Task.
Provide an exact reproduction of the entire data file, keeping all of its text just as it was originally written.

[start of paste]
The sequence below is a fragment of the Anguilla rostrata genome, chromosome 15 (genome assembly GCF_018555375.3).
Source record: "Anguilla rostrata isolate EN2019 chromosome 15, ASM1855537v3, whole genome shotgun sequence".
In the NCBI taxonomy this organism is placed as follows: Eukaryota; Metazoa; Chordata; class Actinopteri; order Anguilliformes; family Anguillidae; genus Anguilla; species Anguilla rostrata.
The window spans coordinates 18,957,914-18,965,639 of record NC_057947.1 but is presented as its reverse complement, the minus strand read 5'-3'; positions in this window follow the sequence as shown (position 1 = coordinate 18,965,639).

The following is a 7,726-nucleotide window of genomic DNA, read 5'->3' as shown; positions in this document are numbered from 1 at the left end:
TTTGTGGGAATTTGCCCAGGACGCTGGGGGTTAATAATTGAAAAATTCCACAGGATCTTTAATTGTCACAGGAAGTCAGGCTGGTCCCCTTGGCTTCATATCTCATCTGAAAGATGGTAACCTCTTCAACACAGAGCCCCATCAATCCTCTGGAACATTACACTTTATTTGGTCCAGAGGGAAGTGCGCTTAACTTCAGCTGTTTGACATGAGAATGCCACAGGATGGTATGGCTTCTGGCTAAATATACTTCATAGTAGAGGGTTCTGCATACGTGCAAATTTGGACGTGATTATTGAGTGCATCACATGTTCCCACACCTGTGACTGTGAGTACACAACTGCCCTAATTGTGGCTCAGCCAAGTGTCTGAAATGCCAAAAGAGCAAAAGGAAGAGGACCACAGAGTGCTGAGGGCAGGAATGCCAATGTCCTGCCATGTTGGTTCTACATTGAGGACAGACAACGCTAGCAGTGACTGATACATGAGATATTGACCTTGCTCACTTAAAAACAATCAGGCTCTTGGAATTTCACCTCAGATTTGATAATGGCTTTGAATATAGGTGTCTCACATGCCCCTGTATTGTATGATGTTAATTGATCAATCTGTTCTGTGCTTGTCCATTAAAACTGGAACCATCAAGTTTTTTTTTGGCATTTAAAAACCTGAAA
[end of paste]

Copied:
The sequence below is a fragment of the Anguilla rostrata genome, chromosome 15 (genome assembly GCF_018555375.3).
Source record: "Anguilla rostrata isolate EN2019 chromosome 15, ASM1855537v3, whole genome shotgun sequence".
In the NCBI taxonomy this organism is placed as follows: Eukaryota; Metazoa; Chordata; class Actinopteri; order Anguilliformes; family Anguillidae; genus Anguilla; species Anguilla rostrata.
The window spans coordinates 18,957,914-18,965,639 of record NC_057947.1 but is presented as its reverse complement, the minus strand read 5'-3'; positions in this window follow the sequence as shown (position 1 = coordinate 18,965,639).

The following is a 7,726-nucleotide window of genomic DNA, read 5'->3' as shown; positions in this document are numbered from 1 at the left end:
TTTGTGGGAATTTGCCCAGGACGCTGGGGGTTAATAATTGAAAAATTCCACAGGATCTTTAATTGTCACAGGAAGTCAGGCTGGTCCCCTTGGCTTCATATCTCATCTGAAAGATGGTAACCTCTTCAACACAGAGCCCCATCAATCCTCTGGAACATTACACTTTATTTGGTCCAGAGGGAAGTGCGCTTAACTTCAGCTGTTTGACATGAGAATGCCACAGGATGGTATGGCTTCTGGCTAAATATACTTCATAGTAGAGGGTTCTGCATACGTGCAAATTTGGACGTGATTATTGAGTGCATCACATGTTCCCACACCTGTGACTGTGAGTACACAACTGCCCTAATTGTGGCTCAGCCAAGTGTCTGAAATGCCAAAAGAGCAAAAGGAAGAGGACCACAGAGTGCTGAGGGCAGGAATGCCAATGTCCTGCCATGTTGGTTCTACATTGAGGACAGACAACGCTAGCAGTGACTGATACATGAGATATTGACCTTGCTCACTTAAAAACAATCAGGCTCTTGGAATTTCACCTCAGATTTGATAATGGCTTTGAATATAGGTGTCTCACATGCCCCTGTATTGTATGATGTTAATTGATCAATCTGTTCTGTGCTTGTCCATTAAAACTGGAACCATCAAGTTTTTTTTTGGCATTTAAAAACCTGAAA